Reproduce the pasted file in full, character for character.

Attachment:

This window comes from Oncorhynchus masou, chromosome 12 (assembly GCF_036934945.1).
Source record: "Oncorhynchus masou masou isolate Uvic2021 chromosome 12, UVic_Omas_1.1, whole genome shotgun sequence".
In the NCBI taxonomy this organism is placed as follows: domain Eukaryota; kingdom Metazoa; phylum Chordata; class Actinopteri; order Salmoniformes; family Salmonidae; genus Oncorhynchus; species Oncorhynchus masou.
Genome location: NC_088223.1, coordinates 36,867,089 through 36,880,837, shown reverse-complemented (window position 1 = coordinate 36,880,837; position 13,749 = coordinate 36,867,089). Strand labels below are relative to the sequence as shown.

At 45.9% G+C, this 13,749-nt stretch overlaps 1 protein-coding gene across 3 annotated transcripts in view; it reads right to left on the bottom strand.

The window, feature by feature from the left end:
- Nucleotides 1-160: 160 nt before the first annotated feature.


This window comes from Oncorhynchus masou, chromosome 12 (assembly GCF_036934945.1).
Source record: "Oncorhynchus masou masou isolate Uvic2021 chromosome 12, UVic_Omas_1.1, whole genome shotgun sequence".
In the NCBI taxonomy this organism is placed as follows: domain Eukaryota; kingdom Metazoa; phylum Chordata; class Actinopteri; order Salmoniformes; family Salmonidae; genus Oncorhynchus; species Oncorhynchus masou.
Genome location: NC_088223.1, coordinates 36,867,089 through 36,880,837, shown reverse-complemented (window position 1 = coordinate 36,880,837; position 13,749 = coordinate 36,867,089). Strand labels below are relative to the sequence as shown.

At 45.9% G+C, this 13,749-nt stretch overlaps 1 protein-coding gene across 3 annotated transcripts in view; it reads right to left on the bottom strand.

The window, feature by feature from the left end:
- Nucleotides 1-160: 160 nt before the first annotated feature.